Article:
Investor takeaway: Additional price declines and heightened volatility seem likely. Although yields of 8% or more may appear attractive, we suggest a cautious approach and believe there may be better entry points down the road

Bank loans

Bank loans are a niche part of the bond market—they are secured by a pledge of the issuer's assets and have floating coupon rates. They're usually only available to large institutional investors, so for most individual investors the only way to access the market is through a mutual fund or ETF.

First, investors shouldn't consider bank loans "safe" just because they are secured by a pledge of assets. Even with that pledge, they carry sub-investment-grade, or "junk," ratings. Most of our concerns for the high-yield bond market are concerns for bank loans, as well, as bank loan issuers also tend to have high leverage and volatile cash flows.

Second, bank loans' floating coupon rates can be both a blessing and a curse. The blessing for investors is that their income payments tend to rise alongside the rise in the federal funds rate. Bank loan coupon rates are based on a short-term reference rate plus a spread (just like the high-yield spread meant to compensate for the greater risks.) The reference rate is usually a short-term benchmark rate that has a strong relationship with the fed funds rate; many bank loans are referenced to the Secured Overnight Financing Rate (SOFR) or the 3-Month London Interbank Offered Rate (LIBOR).

The curse for borrowers is that they may see their interest expenses rise very quickly. In 2021, for example, the average coupon rate for the bank loan universe was roughly 3.5%, assuming a short-term reference rate of just above zero and average spreads of 3.25% to 3.5%. If the federal funds rate does in fact rise to 3.5% or above, borrowing costs for bank loan issuers will rise sharply. Given the rising input and labor costs already burdening many corporations, rising interest expense is one more factor that can eat into corporate profit margins. Like high-yield bonds, bank loan prices may fall modestly lower from here.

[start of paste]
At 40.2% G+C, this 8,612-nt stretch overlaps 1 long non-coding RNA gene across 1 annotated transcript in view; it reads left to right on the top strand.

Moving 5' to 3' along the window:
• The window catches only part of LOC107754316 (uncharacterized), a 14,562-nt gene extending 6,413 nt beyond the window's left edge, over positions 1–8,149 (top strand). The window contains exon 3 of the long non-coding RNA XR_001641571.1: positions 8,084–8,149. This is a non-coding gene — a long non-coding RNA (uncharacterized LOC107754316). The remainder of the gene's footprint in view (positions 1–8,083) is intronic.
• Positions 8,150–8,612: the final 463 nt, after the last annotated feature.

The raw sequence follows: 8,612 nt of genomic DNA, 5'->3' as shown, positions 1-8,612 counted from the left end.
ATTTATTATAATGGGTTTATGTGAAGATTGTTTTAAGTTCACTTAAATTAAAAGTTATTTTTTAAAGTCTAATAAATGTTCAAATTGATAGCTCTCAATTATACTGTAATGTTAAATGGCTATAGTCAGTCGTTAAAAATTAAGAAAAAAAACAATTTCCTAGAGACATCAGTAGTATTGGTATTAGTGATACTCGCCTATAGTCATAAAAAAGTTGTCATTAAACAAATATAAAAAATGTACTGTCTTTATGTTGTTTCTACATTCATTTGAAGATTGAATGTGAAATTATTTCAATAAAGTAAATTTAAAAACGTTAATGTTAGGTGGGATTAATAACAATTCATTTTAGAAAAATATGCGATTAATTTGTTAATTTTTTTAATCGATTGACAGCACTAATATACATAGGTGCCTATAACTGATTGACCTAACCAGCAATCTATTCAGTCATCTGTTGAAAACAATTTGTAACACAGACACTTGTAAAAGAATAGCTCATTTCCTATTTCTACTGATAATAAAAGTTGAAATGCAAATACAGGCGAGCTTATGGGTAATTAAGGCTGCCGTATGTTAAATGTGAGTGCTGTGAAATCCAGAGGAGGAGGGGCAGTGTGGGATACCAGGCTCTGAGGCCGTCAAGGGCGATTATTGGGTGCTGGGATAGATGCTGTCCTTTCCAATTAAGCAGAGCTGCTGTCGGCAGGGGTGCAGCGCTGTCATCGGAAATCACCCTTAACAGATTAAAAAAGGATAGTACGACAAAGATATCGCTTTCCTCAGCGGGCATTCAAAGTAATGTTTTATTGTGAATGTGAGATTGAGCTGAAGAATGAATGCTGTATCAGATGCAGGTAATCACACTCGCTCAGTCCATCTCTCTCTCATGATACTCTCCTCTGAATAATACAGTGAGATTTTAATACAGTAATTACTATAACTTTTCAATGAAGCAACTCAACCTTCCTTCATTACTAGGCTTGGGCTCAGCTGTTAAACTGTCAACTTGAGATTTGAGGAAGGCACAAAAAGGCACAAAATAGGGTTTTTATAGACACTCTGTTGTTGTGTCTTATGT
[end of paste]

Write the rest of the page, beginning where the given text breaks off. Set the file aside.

Bank loan income payments may keep rising, but that also means rising interest expense for the issuer

Chart shows the historical direction of the Secured Overnight Financing Rate and the implied federal funds rate.

Source: Bloomberg.

United States SOFR Secured Overnight Financing Rate (SOFRRRATE Index) using weekly data through 6/21/2022, and Fed funds futures implied rate using monthly expectations through July 2023. For illustrative purposes only. Futures and futures options trading involves substantial risk and is not suitable for all investors. Please read the Risk Disclosure Statement for Futures and Options prior to trading futures products. Futures accounts are not protected by SIPC. 

Investor takeaway: Bank loans are high risk investments even though they are secured by a pledge of the issuer's assets. Price may continue to fall if the economic outlook deteriorates even more. Like high-yield bonds, there may be better entry points down the road.